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Addison-Wesley Publishing Company, 1989 - Psychology - 234 pages
45 Reviews
Ellen J. Langer, Harvard professor of psychology, determines that the mindless following of routine and other automatic behaviors lead to much error, pain and a predetermined course of life. In this thought-provoking book, her research has been "translated" for the lay reader. With anecdotes and metaphors, Langer explains how the mindless--as opposed to the mindful--develop mindsets of categories, associations, habits of thought born of repetition in childhood and throughout schooling. To be mindful, she notes, stressing process over outcome, allows free rein to intuition and creativity, and opens us to new information and perspectives.

Langer discusses the negative impact of mindsets on business and social relations, showing special concern for the elderly, who often suffer from learned helplessness and lack of options. Encouraging the application of mindfulness to health, the author affirms that placebos and alternative, mind-based therapies can help patients and addicts move from unhealthy to healthy contexts.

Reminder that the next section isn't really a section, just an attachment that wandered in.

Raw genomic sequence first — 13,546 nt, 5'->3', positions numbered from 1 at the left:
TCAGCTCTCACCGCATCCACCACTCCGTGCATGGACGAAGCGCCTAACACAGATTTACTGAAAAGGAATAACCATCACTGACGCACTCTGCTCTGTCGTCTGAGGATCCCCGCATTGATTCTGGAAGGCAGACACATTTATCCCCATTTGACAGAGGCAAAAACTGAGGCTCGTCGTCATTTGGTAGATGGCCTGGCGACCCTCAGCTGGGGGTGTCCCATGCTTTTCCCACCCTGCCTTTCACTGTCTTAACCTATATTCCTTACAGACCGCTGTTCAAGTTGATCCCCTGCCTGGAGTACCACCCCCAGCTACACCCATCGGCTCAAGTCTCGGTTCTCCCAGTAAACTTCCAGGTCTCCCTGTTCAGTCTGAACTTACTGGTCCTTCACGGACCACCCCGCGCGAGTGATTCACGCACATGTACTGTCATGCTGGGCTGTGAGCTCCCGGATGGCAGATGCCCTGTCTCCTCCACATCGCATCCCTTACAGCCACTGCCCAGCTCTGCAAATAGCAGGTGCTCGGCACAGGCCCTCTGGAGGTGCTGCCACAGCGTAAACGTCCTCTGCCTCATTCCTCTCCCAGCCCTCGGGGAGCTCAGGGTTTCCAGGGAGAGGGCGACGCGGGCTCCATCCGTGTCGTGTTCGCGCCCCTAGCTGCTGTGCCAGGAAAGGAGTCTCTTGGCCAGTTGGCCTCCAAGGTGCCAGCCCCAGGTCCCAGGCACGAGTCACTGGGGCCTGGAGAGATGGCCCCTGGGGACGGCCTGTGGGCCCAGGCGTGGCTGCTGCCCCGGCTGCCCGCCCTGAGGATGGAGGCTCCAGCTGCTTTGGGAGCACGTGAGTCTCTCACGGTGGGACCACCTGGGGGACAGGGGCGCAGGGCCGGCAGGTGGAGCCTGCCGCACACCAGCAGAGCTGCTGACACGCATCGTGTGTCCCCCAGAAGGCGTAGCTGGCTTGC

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Review: Mindfulness

User Review  - Graham - Goodreads

I appreciate some of the ideas in this book; psychosomatic phenomena, placebo effects, breaking down mental barriers/categories that restrict our freer interactions with the world. I don't know that I ... Read full review

Review: Mindfulness

User Review  - Ahanan - Goodreads

Important read for anyone who cares about the future of learning in their own lives and the lives of our children. A must read for educators. Read full review

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About the author (1989)

Ellen J. Langer, Ph.D., professor of psychology at Harvard University, is the author of Personal Politics (with Carol Dweck), The Psychology of Control, and Mindfulness, which has been published in ten countries. She is also coeditor of Higher Stages of Development and Beliefs, Attitudes and Decision Making. She is the recipient of a Guggenheim Fellowship and numerous awards including the Award for Distinguished Contributions to Psychology in the Public Interest of the American Psychological Association.

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